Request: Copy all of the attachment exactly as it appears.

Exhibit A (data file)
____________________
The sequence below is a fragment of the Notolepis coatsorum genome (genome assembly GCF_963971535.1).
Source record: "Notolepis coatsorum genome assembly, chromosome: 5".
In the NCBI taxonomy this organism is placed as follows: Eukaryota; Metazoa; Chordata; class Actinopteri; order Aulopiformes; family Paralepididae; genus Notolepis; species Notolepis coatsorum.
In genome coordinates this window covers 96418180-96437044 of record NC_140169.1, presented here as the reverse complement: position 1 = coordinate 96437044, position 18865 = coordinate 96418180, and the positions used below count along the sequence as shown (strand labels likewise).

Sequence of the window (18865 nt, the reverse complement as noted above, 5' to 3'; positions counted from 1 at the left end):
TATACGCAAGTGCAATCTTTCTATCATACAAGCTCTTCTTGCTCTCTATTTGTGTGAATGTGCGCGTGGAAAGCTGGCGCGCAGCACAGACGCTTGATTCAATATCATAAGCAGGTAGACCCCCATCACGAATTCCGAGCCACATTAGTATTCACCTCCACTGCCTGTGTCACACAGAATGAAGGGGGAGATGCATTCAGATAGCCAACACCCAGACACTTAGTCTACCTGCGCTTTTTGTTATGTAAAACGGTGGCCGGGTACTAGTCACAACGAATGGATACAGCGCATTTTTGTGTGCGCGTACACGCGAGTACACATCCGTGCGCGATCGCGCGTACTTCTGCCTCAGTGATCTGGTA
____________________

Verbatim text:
The sequence below is a fragment of the Notolepis coatsorum genome (genome assembly GCF_963971535.1).
Source record: "Notolepis coatsorum genome assembly, chromosome: 5".
In the NCBI taxonomy this organism is placed as follows: Eukaryota; Metazoa; Chordata; class Actinopteri; order Aulopiformes; family Paralepididae; genus Notolepis; species Notolepis coatsorum.
In genome coordinates this window covers 96418180-96437044 of record NC_140169.1, presented here as the reverse complement: position 1 = coordinate 96437044, position 18865 = coordinate 96418180, and the positions used below count along the sequence as shown (strand labels likewise).

Sequence of the window (18865 nt, the reverse complement as noted above, 5' to 3'; positions counted from 1 at the left end):
TATACGCAAGTGCAATCTTTCTATCATACAAGCTCTTCTTGCTCTCTATTTGTGTGAATGTGCGCGTGGAAAGCTGGCGCGCAGCACAGACGCTTGATTCAATATCATAAGCAGGTAGACCCCCATCACGAATTCCGAGCCACATTAGTATTCACCTCCACTGCCTGTGTCACACAGAATGAAGGGGGAGATGCATTCAGATAGCCAACACCCAGACACTTAGTCTACCTGCGCTTTTTGTTATGTAAAACGGTGGCCGGGTACTAGTCACAACGAATGGATACAGCGCATTTTTGTGTGCGCGTACACGCGAGTACACATCCGTGCGCGATCGCGCGTACTTCTGCCTCAGTGATCTGGTA